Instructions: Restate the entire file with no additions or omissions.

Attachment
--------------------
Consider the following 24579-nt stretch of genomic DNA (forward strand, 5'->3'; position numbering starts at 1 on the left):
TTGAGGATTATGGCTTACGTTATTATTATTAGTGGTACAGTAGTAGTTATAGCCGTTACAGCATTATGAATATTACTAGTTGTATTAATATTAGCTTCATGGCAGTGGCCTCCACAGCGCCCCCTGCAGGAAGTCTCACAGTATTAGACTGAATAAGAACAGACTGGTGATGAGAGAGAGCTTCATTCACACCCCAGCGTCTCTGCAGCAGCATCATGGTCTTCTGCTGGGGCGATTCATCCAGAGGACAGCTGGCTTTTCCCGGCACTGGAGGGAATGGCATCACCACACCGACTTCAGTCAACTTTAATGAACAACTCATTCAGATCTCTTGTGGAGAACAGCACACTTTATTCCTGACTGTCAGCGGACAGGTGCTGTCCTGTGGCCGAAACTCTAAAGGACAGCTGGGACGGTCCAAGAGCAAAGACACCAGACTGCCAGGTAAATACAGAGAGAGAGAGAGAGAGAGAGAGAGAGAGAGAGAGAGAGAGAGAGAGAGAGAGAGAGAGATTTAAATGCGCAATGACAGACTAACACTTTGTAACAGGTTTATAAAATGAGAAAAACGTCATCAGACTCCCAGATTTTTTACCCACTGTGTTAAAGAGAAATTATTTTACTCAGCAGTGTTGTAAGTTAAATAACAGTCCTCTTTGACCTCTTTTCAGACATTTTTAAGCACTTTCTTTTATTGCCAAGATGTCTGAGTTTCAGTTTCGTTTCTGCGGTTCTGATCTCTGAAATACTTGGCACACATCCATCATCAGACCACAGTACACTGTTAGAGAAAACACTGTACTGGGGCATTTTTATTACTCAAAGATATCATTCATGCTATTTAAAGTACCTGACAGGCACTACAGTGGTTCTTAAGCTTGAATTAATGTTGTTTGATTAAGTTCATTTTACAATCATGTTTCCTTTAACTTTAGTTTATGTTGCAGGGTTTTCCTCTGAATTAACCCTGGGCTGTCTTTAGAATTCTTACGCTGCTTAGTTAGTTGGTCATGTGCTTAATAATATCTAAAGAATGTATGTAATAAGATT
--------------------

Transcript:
Consider the following 24579-nt stretch of genomic DNA (forward strand, 5'->3'; position numbering starts at 1 on the left):
TTGAGGATTATGGCTTACGTTATTATTATTAGTGGTACAGTAGTAGTTATAGCCGTTACAGCATTATGAATATTACTAGTTGTATTAATATTAGCTTCATGGCAGTGGCCTCCACAGCGCCCCCTGCAGGAAGTCTCACAGTATTAGACTGAATAAGAACAGACTGGTGATGAGAGAGAGCTTCATTCACACCCCAGCGTCTCTGCAGCAGCATCATGGTCTTCTGCTGGGGCGATTCATCCAGAGGACAGCTGGCTTTTCCCGGCACTGGAGGGAATGGCATCACCACACCGACTTCAGTCAACTTTAATGAACAACTCATTCAGATCTCTTGTGGAGAACAGCACACTTTATTCCTGACTGTCAGCGGACAGGTGCTGTCCTGTGGCCGAAACTCTAAAGGACAGCTGGGACGGTCCAAGAGCAAAGACACCAGACTGCCAGGTAAATACAGAGAGAGAGAGAGAGAGAGAGAGAGAGAGAGAGAGAGAGAGAGAGAGAGAGAGAGAGAGATTTAAATGCGCAATGACAGACTAACACTTTGTAACAGGTTTATAAAATGAGAAAAACGTCATCAGACTCCCAGATTTTTTACCCACTGTGTTAAAGAGAAATTATTTTACTCAGCAGTGTTGTAAGTTAAATAACAGTCCTCTTTGACCTCTTTTCAGACATTTTTAAGCACTTTCTTTTATTGCCAAGATGTCTGAGTTTCAGTTTCGTTTCTGCGGTTCTGATCTCTGAAATACTTGGCACACATCCATCATCAGACCACAGTACACTGTTAGAGAAAACACTGTACTGGGGCATTTTTATTACTCAAAGATATCATTCATGCTATTTAAAGTACCTGACAGGCACTACAGTGGTTCTTAAGCTTGAATTAATGTTGTTTGATTAAGTTCATTTTACAATCATGTTTCCTTTAACTTTAGTTTATGTTGCAGGGTTTTCCTCTGAATTAACCCTGGGCTGTCTTTAGAATTCTTACGCTGCTTAGTTAGTTGGTCATGTGCTTAATAATATCTAAAGAATGTATGTAATAAGATT